Any of you who ever listen to, watch or read a BBC service probably can’t have failed to notice the fact that the Corporation is marking its centenary – with November marking100 years since the very first BBC broadcast.
Here in Norfolk, though, and indeed across all of East Anglia, the story is rather different. It would be another 34 years before the BBC opened its first proper radio studio in the county, when they finally set up an East Anglian headquarters at St Catherine’s Close on All Saints Green in Norwich in 1956. Even at that point we remained very much the ‘Cinderella’ region – despite television then sweeping across the country, there wasn’t even the tiniest hint in the designs for the conversion of St Catherine’s Close being converted to provide a television service for the east.
That all changed in 1959, with Anglia Television due to go on-the-air. The BBC were suddenly prompted into scrambling to get a TV news service for the region going; not only to try and compete with Anglia for the east’s affections, but also attempting to achieve the cachet of getting started before them. This they managed, with the East Anglian news bulletins beginning from St Catherine’s Close on October 5, 1959 – beating Anglia to the screen by 22 days.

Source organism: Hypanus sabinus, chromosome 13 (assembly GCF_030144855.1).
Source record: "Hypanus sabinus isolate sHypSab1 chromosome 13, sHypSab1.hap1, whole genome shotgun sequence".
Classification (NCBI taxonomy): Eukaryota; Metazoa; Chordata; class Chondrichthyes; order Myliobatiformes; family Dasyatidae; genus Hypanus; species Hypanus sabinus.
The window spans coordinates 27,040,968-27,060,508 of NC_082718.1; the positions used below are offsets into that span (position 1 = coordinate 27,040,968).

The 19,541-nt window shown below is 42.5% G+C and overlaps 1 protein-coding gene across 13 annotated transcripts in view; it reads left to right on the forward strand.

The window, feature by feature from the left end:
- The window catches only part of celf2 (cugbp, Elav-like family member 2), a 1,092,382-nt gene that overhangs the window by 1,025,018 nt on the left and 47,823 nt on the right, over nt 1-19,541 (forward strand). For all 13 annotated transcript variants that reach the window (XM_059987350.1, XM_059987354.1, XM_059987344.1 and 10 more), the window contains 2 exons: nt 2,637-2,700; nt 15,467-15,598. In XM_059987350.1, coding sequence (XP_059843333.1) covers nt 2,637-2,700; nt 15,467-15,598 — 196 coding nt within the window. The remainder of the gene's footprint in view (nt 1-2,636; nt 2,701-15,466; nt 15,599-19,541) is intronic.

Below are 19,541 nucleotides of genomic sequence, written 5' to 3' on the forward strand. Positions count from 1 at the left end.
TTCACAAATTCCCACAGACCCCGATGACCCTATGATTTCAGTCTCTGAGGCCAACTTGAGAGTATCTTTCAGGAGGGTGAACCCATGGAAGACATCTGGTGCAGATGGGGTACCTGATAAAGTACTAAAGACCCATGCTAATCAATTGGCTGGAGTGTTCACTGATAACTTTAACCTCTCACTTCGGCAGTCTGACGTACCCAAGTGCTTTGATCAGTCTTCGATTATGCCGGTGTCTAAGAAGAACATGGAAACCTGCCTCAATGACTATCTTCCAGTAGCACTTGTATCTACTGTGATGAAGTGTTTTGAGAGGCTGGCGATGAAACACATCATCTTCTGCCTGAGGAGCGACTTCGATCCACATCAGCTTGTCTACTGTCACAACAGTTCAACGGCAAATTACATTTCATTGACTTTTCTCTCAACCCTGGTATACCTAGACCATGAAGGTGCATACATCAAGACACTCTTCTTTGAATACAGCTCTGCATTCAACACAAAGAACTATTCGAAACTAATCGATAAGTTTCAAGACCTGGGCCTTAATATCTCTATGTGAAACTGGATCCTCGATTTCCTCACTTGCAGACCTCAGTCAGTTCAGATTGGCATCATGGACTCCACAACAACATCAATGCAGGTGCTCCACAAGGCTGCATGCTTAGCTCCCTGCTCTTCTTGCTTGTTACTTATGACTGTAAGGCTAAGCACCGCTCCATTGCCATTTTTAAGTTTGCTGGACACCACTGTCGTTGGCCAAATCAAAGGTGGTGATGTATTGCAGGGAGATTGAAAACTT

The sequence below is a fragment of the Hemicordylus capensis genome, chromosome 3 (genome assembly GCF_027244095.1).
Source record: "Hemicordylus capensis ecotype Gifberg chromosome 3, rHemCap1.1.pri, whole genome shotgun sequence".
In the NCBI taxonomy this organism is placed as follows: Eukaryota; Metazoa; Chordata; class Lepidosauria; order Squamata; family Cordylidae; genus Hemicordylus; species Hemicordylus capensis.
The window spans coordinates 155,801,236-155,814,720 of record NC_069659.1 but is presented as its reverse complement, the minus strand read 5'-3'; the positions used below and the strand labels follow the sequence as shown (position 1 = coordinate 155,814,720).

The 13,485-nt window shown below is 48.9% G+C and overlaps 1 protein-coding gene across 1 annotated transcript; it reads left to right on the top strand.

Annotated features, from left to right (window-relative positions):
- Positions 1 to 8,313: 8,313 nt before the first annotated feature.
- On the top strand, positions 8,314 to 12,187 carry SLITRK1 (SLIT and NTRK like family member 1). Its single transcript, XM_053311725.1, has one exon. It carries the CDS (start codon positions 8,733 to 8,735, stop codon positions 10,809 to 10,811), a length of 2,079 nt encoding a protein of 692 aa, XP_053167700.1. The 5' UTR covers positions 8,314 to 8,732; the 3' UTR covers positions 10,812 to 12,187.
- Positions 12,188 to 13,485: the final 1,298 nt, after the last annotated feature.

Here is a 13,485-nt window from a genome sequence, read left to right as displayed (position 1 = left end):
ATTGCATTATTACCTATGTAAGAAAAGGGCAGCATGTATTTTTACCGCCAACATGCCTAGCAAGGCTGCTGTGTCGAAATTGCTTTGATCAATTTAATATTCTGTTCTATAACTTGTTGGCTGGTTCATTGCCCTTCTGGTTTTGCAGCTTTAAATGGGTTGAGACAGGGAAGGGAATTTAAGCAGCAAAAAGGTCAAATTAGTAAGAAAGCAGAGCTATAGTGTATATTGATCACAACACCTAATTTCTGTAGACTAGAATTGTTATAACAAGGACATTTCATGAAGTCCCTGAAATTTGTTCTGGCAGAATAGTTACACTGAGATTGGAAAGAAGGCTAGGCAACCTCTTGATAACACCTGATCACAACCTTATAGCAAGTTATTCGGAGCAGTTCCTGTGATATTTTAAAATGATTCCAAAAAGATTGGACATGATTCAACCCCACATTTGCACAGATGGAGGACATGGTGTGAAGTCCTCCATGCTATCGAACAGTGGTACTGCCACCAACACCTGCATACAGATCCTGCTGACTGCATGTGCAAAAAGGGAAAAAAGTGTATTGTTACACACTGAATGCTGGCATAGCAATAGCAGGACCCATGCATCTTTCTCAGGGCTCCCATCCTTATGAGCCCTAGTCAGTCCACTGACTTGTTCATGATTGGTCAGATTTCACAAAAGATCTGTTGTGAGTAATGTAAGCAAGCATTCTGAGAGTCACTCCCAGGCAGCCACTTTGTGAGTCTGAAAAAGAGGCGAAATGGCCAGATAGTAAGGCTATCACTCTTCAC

So, the very first television programme made purely in and for our part of the world was in October 1959… Right?
Appropriately enough for the centenary year, this month sees the anniversary of a landmark BBC television broadcast which took place nearly three years before this. Sixty-five years ago, at 10.40pm on the night of Saturday, January 26, 1957, a man called David Martin stepped in front of a live camera in the middle of the countryside some 10 miles to the south-west of Norwich, and announced:
“Good evening. You’re watching the first live television picture ever to have been broadcast for viewers in East Anglia only…”
Martin was a producer and presenter with the BBC’s Midland Region, based in Birmingham – under which the Norwich operation at that point fell. This special one-off broadcast was coming from the BBC’s shiny new Tacolneston transmitter; not just beamed out across East Anglia by it, but actually made from the transmitter itself.